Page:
Leonid Hurwicz at 90 is the oldest recipient of a Noble Prize in its history. Hurwicz is a Professor Emeritus at the University of Minnesota in Minneapolis. He was born in 1917 in Moscow and graduated from Law at the University of Warsaw in 1938. When World War II commenced, Hurwicz escaped to Switzerland and later to the U.S. Being Jewish, Hurwicz knows that if he had stayed in Poland “I would have probably been one of the victims of Auschwitz.”
Hurwicz’s research over the decades has had an influence on mathematical programming and video games theory as well as an influence in econometrics. According to the Academy the three winners “studied how game theory can help determine the best, most efficient method for allocating resources.”The Royal Swedish Academy of Sciences reports the mechanism design theory is valid not only in economics but also in politics. It is applied to negotiations in labor relations as well as helping to explain decision-making procedures involved in economic transactions including, taxation and the shares market and the auctioning of government bonds. It also applies to insurance policies and how such policies will provide the best cover without being taken advantage of.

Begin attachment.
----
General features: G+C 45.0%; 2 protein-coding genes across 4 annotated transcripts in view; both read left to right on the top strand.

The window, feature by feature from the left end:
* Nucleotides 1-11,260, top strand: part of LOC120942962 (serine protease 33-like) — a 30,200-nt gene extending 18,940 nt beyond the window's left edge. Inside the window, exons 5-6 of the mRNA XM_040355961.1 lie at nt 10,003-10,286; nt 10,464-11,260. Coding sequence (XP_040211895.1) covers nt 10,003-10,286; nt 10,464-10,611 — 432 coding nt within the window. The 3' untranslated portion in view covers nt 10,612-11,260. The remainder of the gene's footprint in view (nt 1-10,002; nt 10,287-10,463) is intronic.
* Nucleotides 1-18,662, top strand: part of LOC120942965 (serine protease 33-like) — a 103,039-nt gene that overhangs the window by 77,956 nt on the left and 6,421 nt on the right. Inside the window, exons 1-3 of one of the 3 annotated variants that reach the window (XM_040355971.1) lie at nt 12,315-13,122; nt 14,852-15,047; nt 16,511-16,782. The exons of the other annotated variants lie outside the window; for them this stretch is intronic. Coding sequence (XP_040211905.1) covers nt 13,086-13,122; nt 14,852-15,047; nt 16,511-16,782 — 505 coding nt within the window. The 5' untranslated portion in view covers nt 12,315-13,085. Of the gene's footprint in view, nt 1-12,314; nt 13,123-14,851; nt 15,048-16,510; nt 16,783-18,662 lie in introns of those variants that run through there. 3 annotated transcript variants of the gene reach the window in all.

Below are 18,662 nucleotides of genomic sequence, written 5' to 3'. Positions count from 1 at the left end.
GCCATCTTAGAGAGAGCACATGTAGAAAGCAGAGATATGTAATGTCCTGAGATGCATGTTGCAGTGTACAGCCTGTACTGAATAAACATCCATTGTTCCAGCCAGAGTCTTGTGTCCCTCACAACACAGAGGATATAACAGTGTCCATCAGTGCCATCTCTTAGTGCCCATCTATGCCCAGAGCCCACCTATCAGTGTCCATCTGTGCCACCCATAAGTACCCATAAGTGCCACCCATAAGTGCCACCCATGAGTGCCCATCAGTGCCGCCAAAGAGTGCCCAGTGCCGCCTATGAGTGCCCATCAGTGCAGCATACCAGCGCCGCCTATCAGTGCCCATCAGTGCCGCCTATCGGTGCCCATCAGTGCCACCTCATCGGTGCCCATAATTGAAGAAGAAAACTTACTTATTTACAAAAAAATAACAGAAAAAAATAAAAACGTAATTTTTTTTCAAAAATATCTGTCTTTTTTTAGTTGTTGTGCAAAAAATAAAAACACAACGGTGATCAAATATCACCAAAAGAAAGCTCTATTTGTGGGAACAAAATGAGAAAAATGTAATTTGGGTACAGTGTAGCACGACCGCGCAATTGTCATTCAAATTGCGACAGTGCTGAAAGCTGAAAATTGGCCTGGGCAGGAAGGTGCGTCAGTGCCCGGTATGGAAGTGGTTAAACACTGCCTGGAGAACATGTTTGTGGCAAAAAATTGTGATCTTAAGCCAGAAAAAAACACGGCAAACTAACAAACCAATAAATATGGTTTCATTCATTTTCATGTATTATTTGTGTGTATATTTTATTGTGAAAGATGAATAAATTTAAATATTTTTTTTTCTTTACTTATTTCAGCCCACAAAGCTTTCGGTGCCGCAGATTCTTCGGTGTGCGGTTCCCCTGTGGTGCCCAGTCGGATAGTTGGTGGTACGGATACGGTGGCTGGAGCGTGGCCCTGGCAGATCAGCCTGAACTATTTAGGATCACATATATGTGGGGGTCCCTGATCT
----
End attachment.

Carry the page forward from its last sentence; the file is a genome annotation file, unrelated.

The biggest attribute of the research however is that it helps companies as well as countries better understand why certain markets are successful and can function even if the circumstances are difficult.Eric Maskin, 56, is professor at the Institute for Advanced Study at Princeton, New Jersey. Roger Myerson, 56, is a professor at the University of Chicago in Illinois. Both continued with the research first taken up by Hurwicz in the 1960s. Although the economics award is not one of the original Nobel Prizes, it has been hugely prestigious since it was created in 1968. It was created by the Swedish central bank in Nobel’s memory.
In recent years the prize has been dominated by Americans. The last non-American to win the Prize was Robert Mundell in 1999, a Canadian.Winners of the Nobel Prize receive $1.5 mln, as well as a gold medal and a diploma. The diploma is presented on the 10th of December by the Swedish king, marking the anniversary of Nobel’s death in 1896.